I believed I was a smart and realistic little kid and so even then, I told myself that the giant bird I saw staring at me from the foot of my bed one night was just a dream. It’s funny, I often thought afterwards about how it hadn’t felt like how dreams normally felt, that there was a solidity, aliveness and detail to the creature’s presence: a being-ness that one feels from other living creatures. It seemed as if it had been watching me all night. I was a little scared but not truly afraid. I only saw the bird once but I thought about it for years afterwards, fixated on it but always told myself that it was just a vivid dream.
Once, at the Auckland zoo, I saw vultures for the first time in real life and they fascinated me even as they gave me the same slightly cold and sickening feeling that I had whenever I contemplated the bones of our first pet dog, Kelly, which were buried under a chestnut tree. I wanted to stare at them for a long time, they had a feeling of unreality and reminded me a bit of my dream bird, though they were not quite the same.
I fixated on birds. At Rotokawa primary school, we were told the story of Hatupatu and Kurangaituku, a dangerous and angry bird woman who chased and imprisoned Hatupatu. When Hatupatu eventually escaped and Kurangaituku gave chase, we were told that he hid in a big boulder that we once stopped at during a school trip, there was a man sized hiding hole in the rock and one of the teacher pointed us to what appeared almost like giant claw marks. I was a skeptical child who had already decided that she did not believe in the Christian God they taught about at primary school but evidence of the Maori myths and legends were all around the place where I grew up, Rotorua, Aotearoa, and so I believed in the truth of these stories. They made sense in the place we were, so directly were they connected to the land. Right next to school was a tiny lake which we were told to be careful near as a Taniwha lived there.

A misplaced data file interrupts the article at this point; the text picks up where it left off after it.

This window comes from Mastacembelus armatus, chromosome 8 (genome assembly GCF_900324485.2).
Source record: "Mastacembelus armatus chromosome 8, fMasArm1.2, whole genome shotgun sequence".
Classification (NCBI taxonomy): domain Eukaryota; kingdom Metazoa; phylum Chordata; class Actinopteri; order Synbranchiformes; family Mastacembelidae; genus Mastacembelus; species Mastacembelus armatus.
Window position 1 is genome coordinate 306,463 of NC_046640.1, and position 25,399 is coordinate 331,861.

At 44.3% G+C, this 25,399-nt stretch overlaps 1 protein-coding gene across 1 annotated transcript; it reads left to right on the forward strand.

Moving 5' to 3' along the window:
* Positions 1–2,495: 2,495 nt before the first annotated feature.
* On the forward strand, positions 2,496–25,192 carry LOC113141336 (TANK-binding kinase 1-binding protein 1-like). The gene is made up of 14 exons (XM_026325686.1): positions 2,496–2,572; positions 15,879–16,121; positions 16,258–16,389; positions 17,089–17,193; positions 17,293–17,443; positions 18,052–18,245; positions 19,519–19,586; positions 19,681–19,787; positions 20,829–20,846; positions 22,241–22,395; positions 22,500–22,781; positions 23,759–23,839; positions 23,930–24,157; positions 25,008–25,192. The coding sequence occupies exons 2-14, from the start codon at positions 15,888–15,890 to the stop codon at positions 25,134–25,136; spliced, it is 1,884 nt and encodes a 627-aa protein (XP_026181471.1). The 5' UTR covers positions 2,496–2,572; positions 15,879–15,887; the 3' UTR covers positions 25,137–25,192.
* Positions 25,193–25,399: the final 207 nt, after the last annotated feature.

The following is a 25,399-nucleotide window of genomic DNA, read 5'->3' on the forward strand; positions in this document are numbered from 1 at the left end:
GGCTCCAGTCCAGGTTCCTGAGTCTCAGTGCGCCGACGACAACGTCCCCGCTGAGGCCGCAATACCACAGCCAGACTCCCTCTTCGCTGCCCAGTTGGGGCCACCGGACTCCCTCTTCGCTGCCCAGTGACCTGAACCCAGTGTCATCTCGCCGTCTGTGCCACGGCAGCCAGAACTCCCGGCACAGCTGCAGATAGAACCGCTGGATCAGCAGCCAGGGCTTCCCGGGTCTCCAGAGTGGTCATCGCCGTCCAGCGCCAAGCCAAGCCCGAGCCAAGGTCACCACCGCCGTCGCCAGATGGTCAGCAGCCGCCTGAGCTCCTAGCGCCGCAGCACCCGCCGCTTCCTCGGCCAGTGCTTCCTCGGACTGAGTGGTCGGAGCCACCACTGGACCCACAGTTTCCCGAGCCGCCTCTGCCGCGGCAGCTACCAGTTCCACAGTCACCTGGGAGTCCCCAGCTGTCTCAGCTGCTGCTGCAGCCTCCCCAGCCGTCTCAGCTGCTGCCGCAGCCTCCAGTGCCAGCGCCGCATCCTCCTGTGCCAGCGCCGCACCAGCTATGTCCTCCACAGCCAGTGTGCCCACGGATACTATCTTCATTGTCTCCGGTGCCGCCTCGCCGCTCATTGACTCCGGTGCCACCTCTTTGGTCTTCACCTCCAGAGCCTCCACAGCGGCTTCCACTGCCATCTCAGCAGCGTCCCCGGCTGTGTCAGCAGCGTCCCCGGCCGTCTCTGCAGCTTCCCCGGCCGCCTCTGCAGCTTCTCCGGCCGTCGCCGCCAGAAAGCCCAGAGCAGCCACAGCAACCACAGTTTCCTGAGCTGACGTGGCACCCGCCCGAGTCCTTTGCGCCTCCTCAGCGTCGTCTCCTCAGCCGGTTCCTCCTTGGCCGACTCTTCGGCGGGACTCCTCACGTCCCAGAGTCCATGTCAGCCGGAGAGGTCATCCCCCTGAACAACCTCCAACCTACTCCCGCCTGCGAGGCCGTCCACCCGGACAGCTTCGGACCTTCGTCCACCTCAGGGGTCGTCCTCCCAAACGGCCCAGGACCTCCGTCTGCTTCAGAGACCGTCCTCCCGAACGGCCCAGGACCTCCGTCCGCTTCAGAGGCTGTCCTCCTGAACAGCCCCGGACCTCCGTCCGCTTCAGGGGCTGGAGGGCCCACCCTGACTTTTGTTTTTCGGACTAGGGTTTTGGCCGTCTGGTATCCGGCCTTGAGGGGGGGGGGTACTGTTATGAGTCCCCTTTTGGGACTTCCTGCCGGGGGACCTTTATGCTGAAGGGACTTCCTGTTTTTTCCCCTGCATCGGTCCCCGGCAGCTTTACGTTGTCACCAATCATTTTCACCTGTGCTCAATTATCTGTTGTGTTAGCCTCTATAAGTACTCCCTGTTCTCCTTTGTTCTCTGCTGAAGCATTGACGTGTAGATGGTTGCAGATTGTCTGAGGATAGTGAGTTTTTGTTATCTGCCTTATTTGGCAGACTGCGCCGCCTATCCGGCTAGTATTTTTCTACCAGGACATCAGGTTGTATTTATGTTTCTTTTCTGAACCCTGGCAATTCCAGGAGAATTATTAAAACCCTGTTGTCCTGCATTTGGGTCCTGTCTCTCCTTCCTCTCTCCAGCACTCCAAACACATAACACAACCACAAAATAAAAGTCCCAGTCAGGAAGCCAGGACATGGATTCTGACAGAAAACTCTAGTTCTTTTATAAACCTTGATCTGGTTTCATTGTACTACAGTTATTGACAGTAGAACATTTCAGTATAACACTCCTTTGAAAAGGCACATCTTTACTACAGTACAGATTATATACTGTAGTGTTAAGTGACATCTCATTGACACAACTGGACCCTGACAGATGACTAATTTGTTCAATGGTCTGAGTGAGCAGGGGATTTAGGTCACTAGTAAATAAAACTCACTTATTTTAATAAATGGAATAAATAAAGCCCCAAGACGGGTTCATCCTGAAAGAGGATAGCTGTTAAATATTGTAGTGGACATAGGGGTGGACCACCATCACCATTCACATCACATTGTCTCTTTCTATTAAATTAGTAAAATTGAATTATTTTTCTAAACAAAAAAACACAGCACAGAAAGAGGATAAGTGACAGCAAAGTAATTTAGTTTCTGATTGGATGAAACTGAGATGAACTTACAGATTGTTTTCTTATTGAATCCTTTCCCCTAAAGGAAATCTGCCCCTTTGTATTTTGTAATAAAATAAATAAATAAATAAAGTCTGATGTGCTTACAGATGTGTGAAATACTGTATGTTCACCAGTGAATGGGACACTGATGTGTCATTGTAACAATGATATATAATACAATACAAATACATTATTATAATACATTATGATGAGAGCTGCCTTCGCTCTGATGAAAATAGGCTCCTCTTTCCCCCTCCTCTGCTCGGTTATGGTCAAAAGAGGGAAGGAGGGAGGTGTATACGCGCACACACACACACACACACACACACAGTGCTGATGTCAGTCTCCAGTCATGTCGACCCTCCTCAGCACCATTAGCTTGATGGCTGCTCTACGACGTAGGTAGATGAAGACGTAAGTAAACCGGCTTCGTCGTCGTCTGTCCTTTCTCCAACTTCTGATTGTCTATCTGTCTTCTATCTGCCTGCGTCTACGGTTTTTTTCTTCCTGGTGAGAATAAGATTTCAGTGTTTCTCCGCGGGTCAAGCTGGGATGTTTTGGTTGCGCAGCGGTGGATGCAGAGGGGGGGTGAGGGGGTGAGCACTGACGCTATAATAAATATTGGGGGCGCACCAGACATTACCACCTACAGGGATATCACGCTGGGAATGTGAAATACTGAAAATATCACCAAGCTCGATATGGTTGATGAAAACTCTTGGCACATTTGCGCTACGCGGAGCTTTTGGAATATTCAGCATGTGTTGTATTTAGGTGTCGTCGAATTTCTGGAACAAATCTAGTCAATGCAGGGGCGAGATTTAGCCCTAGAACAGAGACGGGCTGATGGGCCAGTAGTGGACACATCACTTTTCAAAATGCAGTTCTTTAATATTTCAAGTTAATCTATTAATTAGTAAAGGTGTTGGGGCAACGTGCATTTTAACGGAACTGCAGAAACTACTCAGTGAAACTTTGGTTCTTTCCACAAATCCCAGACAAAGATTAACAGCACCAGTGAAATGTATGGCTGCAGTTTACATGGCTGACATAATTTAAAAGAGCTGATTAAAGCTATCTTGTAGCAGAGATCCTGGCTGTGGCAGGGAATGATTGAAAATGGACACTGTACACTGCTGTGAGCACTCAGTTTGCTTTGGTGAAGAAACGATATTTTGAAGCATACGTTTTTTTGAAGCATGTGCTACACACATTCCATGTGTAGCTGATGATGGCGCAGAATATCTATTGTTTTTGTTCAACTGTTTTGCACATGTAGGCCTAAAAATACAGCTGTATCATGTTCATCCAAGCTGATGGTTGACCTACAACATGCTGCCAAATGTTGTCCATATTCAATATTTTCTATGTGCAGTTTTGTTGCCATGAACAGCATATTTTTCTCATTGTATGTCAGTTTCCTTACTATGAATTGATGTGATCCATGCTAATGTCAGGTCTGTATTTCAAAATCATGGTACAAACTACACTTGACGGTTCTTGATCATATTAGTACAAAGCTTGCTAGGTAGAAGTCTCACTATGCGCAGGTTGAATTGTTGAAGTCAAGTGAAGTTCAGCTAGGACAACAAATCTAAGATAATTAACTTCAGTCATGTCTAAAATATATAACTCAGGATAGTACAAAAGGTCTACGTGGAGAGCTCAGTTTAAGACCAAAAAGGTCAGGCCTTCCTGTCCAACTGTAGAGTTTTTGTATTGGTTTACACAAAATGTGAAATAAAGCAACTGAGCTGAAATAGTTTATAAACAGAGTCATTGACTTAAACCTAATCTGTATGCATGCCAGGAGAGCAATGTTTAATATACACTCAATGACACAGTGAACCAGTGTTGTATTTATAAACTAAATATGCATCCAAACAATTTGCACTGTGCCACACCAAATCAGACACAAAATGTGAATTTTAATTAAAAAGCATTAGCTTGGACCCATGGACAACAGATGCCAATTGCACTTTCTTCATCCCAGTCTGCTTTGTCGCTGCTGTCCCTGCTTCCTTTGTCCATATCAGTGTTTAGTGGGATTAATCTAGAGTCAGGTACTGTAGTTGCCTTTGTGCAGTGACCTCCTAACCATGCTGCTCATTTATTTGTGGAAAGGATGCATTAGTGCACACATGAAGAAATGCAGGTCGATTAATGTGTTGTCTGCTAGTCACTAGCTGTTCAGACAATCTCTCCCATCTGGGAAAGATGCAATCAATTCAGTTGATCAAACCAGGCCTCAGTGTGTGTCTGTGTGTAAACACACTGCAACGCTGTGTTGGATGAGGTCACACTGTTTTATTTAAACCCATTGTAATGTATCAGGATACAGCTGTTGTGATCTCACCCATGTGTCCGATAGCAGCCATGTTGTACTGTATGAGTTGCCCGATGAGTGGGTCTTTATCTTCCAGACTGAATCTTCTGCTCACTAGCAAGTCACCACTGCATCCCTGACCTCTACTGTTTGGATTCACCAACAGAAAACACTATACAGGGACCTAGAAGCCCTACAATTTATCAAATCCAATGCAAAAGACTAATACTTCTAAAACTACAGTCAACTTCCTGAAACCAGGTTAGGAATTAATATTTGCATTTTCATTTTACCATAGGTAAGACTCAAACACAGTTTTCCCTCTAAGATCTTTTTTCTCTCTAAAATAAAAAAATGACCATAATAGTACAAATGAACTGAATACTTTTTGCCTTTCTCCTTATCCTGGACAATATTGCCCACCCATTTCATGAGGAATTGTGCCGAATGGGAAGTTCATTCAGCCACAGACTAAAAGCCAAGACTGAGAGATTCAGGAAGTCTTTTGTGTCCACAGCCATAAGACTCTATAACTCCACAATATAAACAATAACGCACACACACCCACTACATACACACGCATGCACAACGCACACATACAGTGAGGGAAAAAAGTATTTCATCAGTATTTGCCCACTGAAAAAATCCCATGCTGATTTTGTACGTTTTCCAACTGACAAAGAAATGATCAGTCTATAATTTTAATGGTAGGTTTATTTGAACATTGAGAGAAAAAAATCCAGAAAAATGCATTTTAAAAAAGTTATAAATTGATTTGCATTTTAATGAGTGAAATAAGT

My favourite teacher at Rotokawa primary school was a strange man who played us the War of the Worlds rock opera which blew open my tiny little kid brain, who insisted that when you coloured in, you shouldn’t leave a single spot of white, empty paper and who sung old songs that made me feel big, deep feelings that were so sad yet strangely wonderful to my little kid mind.
“On a wagon bound for market
there’s a calf with a mournful eye.
High above him there’s a swallow,
winging swiftly through the sky.”
The teacher told us all about the Alfred Hitchcock movie “The Birds” and though I never saw the movie, my imagination was filled with haunting, silent images of flocks of staring, threatening birds. I was not disturbed, or at least I enjoyed the sensation of being a little creeped out and unnerved. I didn’t grow up hearing a lot of scary stories nor seeing a lot of horror movies, so the unusual media that our teacher introduced us to stuck with me. In retrospect, I wonder what the adults must have thought of this strange man who taught us things such as this but I adored him. The other kids called me a teacher’s pet but I didn’t realise until years later that this was meant as an insult, I thought it meant I was special. I was always so desperately anxious to please adults that I tried so hard at school and would even snitch on other kids and felt immune to their anger at me. I once wrote an angry letter to TVNZ about how Power Rangers was a bad influence and after the show was taken off the air for unrelated reasons, I gained a reputation for being the kid who got Power Rangers banned from TV. The funny thing is that I secretly loved Power Rangers, I wanted to be the girl one… but I knew the adults didn’t like it and so I felt that I should not either.
There’s a lot of things that I told myself that I shouldn’t like, shouldn’t be and shouldn’t believe. Over the years, I forgot about the bird which appeared at the foot of my bed until one day in my adulthood, I was at a festival and having the sort of psychedelic conversations that take place at such events. The memory of the bird had been coming back to me lately, as well as all my other strong memories of birds and the shirtless, long haired dude I was talking to who was on so much ketamine told me in a voice full of certainty that the bird I saw was my guardian and this is why birds were such an important motif for me. I liked this interpretation so I decided to allow myself to believe it. I was in my early thirties by then and I’d started letting myself think and feel the things I’d never allowed myself to have before.
This painting from a few months back isn’t my guardian. It’s too awkward and comical. I tried to paint her but I couldn’t evoke her and probably cannot. Still, I’ve been painting birds on and off for years now and this helps me feel connected to the past not just of myself but of human stories, animal stories and of the evolution of life on this planet.